Transformation, mystery and water

Fluent

I would love to live
Like a river flows,
Carried by the surprise
Of its own unfolding.

~ John O’Donohue

I look out onto my beloved lake as it transforms, very visibly, from the illusory immobility of ice to its fluid state and I listen to what it has to tell me.

Water is the true stuff of life,
The deep mystery at the centre of all that is.

Water exists in a continuous state of flow,
a constant state of transformation.

Confronted by heat or cold, it turns shape-shifter;
mysterious mists weave their enchantments,
clouds build castles in the air,
Jack Frost traces ferns across the glass,
the land is pelted by hail and graupel,
and blanketed by a quilt of snow.

The lake freezes and, later, thaws;
watching the ice come in and leave
teaches me patience with the ebb and flow,
the unseen nature of transformation.
After days of retreat and revelation
a clear sheet forms over the returned water,
once – oh joy! – with the exquisite,
unexpected blooming of frost flowers.

Yet the process of change
continues inexorably,
moment by moment rewriting
the relationship between ice and water
in patterns of constriction and release,
of return to rigidity, then surge and flood.

Transformation exists
in every moment.
What is now
is not the same as what just was
or will be.

Out on the lake,
the ice lets go as we watch;
the clouds race across
the new-blue sky
casting shadow spells
or float in the emerging reflective stillness.

Clouds on ice and water

Beneath all is the constancy of water
and a process of transformation
without beginning or end.

Water is the true stuff of life,
but life is all transformation!

 

My inner transformation,
in this body that is more than 60% water,
is similarly complex.

There is much that goes unseen.
Just when it seems the ice is melting,
something inside rigidifies once more.

There are moments of unexpected joy and light,
but also times of constriction and the flood of overwhelm.

The lake reminds me that 
all is unfolding, in its own time,
exactly as it should.

As I embrace my own transitions,
may I remember that this moment is all that I have,
is all that I am or need to be.
Let me inhabit it fully,
wrap it round me like silk
then allow it to slip away . . .

Lake in transition

The place of passion (2)

Passion, meaning, engagement, flow, now . . .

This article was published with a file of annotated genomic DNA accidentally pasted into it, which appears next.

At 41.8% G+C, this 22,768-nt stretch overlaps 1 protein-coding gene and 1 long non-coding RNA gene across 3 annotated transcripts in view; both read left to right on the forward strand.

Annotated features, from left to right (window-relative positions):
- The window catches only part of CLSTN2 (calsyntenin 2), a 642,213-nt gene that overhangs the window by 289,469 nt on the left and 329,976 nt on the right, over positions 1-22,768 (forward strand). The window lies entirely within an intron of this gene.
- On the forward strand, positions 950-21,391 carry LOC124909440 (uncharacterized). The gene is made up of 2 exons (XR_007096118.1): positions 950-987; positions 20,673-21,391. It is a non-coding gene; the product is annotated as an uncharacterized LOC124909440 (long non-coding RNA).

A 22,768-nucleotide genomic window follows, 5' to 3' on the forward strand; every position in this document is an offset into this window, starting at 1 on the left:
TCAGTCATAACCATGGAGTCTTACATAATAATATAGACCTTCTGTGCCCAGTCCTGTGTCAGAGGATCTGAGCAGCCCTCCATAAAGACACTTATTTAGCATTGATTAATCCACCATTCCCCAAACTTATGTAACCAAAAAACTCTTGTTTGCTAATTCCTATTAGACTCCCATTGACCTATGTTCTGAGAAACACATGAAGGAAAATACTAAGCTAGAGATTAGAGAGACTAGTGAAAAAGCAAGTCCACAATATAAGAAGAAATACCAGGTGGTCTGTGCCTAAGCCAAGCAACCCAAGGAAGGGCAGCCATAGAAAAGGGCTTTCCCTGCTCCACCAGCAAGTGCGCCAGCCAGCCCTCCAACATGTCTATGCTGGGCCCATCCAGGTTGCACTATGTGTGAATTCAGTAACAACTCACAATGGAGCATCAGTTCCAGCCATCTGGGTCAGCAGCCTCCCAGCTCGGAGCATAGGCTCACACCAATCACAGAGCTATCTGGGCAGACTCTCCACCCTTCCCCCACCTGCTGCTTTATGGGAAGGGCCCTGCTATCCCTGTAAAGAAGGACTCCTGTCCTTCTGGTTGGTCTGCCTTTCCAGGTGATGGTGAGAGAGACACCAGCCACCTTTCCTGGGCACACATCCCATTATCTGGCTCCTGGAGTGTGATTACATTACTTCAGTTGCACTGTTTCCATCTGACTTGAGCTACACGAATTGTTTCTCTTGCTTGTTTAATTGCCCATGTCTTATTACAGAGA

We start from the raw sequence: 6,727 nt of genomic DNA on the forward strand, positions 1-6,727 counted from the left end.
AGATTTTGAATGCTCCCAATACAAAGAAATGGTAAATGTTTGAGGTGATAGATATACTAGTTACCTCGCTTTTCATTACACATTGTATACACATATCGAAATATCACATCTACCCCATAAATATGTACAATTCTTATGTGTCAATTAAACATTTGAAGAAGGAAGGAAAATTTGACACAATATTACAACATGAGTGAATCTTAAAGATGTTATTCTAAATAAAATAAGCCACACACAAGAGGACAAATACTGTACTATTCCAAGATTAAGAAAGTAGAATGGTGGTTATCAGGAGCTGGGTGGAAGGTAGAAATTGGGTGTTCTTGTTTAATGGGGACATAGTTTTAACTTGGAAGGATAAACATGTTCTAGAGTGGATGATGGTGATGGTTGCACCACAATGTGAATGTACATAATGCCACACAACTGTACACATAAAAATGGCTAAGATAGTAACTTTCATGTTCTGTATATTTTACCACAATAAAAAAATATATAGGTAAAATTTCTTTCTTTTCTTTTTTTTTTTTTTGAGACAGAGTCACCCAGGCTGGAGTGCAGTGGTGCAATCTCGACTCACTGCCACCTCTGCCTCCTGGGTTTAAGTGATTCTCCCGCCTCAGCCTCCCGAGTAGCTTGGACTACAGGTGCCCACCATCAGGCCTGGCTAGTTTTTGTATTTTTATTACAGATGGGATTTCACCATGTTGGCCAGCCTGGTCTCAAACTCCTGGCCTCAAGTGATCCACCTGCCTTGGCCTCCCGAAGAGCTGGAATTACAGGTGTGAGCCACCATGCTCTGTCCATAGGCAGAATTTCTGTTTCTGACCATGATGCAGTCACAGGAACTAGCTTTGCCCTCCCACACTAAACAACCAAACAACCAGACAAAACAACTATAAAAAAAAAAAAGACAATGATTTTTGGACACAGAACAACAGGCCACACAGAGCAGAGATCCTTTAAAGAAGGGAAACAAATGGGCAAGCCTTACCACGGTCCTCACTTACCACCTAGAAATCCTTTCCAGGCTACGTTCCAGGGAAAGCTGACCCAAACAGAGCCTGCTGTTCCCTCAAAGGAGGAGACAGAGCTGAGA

These were some of the themes I highlighted in my last post. I wonder if all or any of these are part of the essential stuff of joy?

Passion – I think there must be a kind of passion inherent in joy; that sense of intensity, what else can we call it? But I also sense that, with age, perhaps we develop an awareness of different shadings of passion.

In the context of loving partnerships we draw a distinction between the initial fire of romantic love and the deeper rootedness of enduring love. Some class only the first as ‘passion’. It seems to me limiting to see only ‘fire’ as passion.  There is just as much intensity in the depths of a still pool. Joy is inherent in both.

If I define passion in this way, then I believe it is indeed an ingredient in the experience of joy. However, I am not at this point clear whether the relationship is as cause or effect.

Meaning – It seems to me that those experiences that people cite as bringing them joy invariably carry a deep personal significance.  These include the great ‘human’ events, such as falling in love, marriage, birth. They include specific relationships – with partners, with children, with friends, with pets. Then there is the response to nature and natural beauty, to the arts, or to religious experience

We respond to those things we find ‘meaning-full’ in some way. However, when I look at all of these, what strikes me is that what underlies our joyful response is a sense of connection beyond ourselves to another being – human, animal or divine – or to nature and/or the universe.

So my question her is, is what is important connection and does our perception of meaning first require a sense of connection? In a world that is, superficially, increasingly connected yet in which at a deeper level there is anomie and rootlessness, this would explain the lack of a clear sense of and capacity for joy.

Engagement, flow and ‘nowness’ – I think it is almost impossible to experience joy unless you are fully present. Therefore it this trio seem increasingly to be pre-conditions for cultivating a capacity for joy.